Weekly News From the President: WYWOTY?
Welcome to 2018! I hope you have survived the various and sundry holiday traditions we all jointly and individually hold dear, endured bombo-genesis, and made it through a host of end-of-year lists.
My favorite of these year-end list traditions is Word of the Year (or WOTY); that defines our collective zeitgeist or a mass cultural mood or moment for a calendar length period of time. You can find an impressive array of WOTYs on Wikipedia.
What was “hot” in 2017? Well, according to the Global Language Monitor’s big data calculations, both “truth” and “post-truth” were both trending. Somehow, that’s not that reassuring.
So What’s Your WOTY for 2018?
Being a hobgoblin of consistency, the North Star I follow remains “Localism.” It seems like it’s the word of the year EVERY year for me, but perhaps that’s because it is a precious thing that our members cultivate and promote. And it’s a function of media that seems to be disappearing before our eyes.
Today, for example, is the effective date for the FCC’s elimination of the Main Studio Rule, which has kept local employees at local broadcast stations for decades despite the explicit market logic of chain broadcasters (read here).
So I predict that in 2018 there will be MORE of a mandate for you and your colleagues to cover local events and issues because there will simply be less coverage generally of issues in your area. And the importance of “Localism” increases for folks and institutions that care about community.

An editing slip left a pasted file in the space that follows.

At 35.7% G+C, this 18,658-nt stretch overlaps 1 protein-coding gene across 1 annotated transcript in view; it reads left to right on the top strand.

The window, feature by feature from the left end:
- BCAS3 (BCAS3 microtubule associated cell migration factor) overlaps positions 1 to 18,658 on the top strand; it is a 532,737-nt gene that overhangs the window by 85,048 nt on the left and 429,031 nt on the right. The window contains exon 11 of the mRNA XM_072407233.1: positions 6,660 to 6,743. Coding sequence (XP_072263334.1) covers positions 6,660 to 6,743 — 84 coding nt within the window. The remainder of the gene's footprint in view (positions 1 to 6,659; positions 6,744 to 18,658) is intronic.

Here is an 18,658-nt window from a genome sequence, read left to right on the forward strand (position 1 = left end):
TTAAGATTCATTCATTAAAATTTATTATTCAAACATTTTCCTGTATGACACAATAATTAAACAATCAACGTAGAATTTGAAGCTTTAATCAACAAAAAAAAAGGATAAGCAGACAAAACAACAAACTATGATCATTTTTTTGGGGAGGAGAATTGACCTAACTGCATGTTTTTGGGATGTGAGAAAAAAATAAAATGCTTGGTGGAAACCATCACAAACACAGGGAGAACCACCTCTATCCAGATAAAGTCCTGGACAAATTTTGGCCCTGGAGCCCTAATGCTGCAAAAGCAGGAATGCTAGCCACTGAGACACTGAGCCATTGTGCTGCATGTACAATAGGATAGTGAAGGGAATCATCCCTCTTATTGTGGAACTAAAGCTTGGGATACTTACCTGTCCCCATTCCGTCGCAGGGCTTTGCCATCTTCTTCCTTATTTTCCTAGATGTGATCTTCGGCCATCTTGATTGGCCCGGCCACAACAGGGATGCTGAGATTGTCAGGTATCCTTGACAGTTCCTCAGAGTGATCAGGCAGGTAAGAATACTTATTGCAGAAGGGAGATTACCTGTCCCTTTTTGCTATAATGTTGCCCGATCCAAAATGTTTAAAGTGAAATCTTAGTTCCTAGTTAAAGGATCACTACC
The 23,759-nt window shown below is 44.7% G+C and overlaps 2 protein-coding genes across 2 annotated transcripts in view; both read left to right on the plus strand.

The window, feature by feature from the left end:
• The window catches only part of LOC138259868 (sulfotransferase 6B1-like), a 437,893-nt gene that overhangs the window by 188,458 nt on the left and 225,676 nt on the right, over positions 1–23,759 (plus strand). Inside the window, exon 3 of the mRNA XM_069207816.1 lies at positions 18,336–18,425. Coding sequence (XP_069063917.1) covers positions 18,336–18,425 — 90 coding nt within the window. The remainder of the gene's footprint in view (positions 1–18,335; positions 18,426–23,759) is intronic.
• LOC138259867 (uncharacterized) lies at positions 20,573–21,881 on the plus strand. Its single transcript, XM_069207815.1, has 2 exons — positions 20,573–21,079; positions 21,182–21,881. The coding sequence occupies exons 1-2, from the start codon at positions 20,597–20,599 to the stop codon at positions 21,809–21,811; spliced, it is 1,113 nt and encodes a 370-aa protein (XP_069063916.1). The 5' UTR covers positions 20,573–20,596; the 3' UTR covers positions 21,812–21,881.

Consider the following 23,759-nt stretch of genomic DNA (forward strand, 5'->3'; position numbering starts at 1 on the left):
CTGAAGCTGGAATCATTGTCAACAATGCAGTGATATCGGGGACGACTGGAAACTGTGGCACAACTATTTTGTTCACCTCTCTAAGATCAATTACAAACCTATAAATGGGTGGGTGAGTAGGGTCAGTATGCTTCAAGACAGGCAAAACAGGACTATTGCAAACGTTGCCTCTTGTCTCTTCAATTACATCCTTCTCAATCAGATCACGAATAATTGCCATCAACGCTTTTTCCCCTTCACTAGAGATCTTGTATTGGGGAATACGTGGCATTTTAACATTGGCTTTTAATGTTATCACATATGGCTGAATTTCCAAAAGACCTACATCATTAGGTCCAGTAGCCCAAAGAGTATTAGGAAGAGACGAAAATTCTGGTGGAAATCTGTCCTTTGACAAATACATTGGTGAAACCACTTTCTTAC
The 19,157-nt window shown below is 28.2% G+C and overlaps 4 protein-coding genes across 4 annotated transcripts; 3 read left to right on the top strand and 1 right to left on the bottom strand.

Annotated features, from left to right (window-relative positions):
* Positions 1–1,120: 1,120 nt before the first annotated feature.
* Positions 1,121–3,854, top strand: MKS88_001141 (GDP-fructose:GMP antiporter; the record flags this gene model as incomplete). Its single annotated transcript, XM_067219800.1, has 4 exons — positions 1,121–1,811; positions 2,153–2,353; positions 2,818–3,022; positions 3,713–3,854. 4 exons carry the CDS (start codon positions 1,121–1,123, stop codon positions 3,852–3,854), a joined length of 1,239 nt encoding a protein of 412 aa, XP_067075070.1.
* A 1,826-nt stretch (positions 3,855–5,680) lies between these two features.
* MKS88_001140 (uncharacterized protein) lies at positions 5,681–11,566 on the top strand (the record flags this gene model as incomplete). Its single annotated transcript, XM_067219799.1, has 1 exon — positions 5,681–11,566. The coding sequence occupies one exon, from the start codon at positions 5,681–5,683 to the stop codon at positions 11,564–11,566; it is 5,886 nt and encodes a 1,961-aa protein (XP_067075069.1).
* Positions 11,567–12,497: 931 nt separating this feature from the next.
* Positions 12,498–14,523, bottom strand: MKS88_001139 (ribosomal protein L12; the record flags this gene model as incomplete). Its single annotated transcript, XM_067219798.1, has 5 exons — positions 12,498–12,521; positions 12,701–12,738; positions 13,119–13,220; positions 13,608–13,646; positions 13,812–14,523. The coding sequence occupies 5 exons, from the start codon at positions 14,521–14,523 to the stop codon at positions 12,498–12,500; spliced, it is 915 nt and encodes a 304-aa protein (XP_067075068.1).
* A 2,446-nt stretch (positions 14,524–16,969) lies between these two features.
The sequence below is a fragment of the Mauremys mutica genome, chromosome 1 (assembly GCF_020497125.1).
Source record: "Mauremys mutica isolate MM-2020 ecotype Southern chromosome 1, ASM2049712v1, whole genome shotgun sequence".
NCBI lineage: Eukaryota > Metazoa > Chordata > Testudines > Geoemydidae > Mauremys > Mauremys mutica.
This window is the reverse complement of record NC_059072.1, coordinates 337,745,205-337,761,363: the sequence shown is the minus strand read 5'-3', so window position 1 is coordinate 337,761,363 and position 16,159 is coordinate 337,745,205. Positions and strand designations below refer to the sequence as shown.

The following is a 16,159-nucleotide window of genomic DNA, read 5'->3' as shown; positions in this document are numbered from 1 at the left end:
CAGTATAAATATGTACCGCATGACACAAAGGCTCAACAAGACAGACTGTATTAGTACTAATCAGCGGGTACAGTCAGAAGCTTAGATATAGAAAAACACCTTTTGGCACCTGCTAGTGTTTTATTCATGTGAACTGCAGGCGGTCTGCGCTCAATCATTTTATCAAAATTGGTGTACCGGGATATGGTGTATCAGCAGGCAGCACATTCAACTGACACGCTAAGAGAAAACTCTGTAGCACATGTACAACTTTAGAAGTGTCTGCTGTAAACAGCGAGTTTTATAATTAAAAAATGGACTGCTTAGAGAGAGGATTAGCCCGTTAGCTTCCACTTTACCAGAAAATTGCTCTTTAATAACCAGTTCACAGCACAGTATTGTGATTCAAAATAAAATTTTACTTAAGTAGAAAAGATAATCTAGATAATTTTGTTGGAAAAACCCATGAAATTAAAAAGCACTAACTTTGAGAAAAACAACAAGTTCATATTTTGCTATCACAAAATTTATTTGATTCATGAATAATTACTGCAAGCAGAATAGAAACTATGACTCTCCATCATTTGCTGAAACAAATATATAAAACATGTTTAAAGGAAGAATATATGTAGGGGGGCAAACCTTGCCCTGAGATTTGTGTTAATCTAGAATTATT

WYWOTY? Feel free to share it on the ACM member listserv (and if you haven’t signed up for you or your organization, do so today!)
Remembering Merlyn Reineke
Right before Christmas, a host of community television people in the DC area were hit by the sad and awful news that Merlyn Reineke, the Executive Director of Montgomery Community Media, died, apparently of suicide.
I still am having problems processing this. I had worked with Merlyn for the last decade both as an ACM member and had talked with him many times about his vision for community media in our region. I had seen him grow MCM out of his sense of public service and concern for its future. I’d seen him develop strong relationships with a host of community partners that relied on him and MCM for daily information. He helped them develop as an indispensable player in Montgomery County, MD.
Through it all, I was always struck by the poise he presented to the world, and that’s part of the reason I am still dumbstruck by his death.
And while we may not get answers to Merlyn’s death, the National Suicide Prevention Lifeline provides resources for people and communities across the country to help individuals who feel hopeless or are in emotional distress. In some meaningful way, I hope we can collectively improve the feeling of connectedness in our communities in the year to come.
My thoughts go out to his family, friends and our colleagues at MCM in the days and weeks to come. He is missed.
President & CEO
The Alliance for Community Media